The vaccination programme will cover domestic dogs
A charity run by Microsoft billionaire Bill Gates has awarded more than £6m to a UK-led project for the elimination of rabies in low-income countries.
The money will be spent on vaccinations for dogs in Tanzania, Kwa Zulu Natal in South Africa and in the Visayas archipelago of the Philippines.
The programme is based on research work from Glasgow University's Vet School.
Academics found that domestic dogs played a key role in circulating the rabies virus.
The award of $9,996,674 was made to the World Health Organisation's department of Neglected Tropical Diseases by the Bill and Melinda Gates Foundation.
The department aims is to roll out inoculations in the chosen regions with the hope of eliminating both dog and human rabies.
If we are going to successfully eradicate rabies, we need to vaccinate at least 70% of domestic dogs so hitting the virus at its source
Dr Sarah Cleaveland
Glasgow University Vet School
Dr Sarah Cleaveland and several colleagues from Glasgow University conducted research in Tanzania which paved the way for the programme.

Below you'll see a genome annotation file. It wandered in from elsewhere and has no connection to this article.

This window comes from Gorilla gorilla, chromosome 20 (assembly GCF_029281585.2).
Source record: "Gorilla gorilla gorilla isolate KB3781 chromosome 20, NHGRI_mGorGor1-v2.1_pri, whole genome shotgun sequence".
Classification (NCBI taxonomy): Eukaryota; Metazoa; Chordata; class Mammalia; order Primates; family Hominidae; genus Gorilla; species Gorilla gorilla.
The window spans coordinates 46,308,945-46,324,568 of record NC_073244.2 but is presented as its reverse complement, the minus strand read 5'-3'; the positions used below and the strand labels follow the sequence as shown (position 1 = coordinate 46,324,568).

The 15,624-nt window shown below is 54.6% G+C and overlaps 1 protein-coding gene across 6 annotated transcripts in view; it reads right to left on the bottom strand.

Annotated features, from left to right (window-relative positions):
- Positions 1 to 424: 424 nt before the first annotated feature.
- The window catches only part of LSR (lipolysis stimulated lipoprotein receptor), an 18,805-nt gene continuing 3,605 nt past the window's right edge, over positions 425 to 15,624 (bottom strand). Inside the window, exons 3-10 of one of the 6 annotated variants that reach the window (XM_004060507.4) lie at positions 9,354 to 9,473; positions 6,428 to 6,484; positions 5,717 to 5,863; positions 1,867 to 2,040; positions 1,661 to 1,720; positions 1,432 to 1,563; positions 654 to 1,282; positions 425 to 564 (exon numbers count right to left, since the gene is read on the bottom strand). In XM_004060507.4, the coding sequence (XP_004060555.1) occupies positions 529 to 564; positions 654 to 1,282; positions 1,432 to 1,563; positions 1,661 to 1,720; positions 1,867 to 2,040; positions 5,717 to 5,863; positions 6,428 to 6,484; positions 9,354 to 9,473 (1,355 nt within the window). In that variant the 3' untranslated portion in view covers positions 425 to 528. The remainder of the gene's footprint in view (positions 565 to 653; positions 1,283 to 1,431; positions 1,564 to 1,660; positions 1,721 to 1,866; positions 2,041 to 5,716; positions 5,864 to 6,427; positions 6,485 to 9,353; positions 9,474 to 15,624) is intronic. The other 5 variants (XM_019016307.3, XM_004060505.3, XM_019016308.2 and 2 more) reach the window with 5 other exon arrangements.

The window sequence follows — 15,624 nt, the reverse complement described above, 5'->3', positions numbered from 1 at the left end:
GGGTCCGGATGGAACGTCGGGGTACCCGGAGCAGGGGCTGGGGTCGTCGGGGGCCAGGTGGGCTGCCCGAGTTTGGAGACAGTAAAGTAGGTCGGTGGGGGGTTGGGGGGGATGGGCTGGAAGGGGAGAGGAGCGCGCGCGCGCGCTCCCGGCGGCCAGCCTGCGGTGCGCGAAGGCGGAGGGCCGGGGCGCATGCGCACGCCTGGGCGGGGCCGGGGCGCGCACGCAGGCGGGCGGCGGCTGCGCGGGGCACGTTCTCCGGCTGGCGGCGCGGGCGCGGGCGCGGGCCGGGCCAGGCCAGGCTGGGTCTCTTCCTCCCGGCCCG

This included analysis of the genetic sequence of the rabies virus.
"Our research found that the circulation of the single virus strain in the Serengeti is driven by domestic dogs," she said.
"If we are going to successfully eradicate rabies, we need to vaccinate at least 70% of domestic dogs so hitting the virus at its source.
"This hypothesis is founded on work I started in the 1990s which was later developed into a pilot vaccination programme around the Serengeti National Park, again inoculating domestic dogs.
"This project proved hugely successful and rabies has now disappeared from large areas of the ecosystem, so, we believe that elimination of the disease through dog vaccination is possible."
Dr Sarah Cleaveland will oversee the vaccination programme between Glasgow and Tanzania.
In total, 24 districts of the east African country will be covered by the vaccination scheme.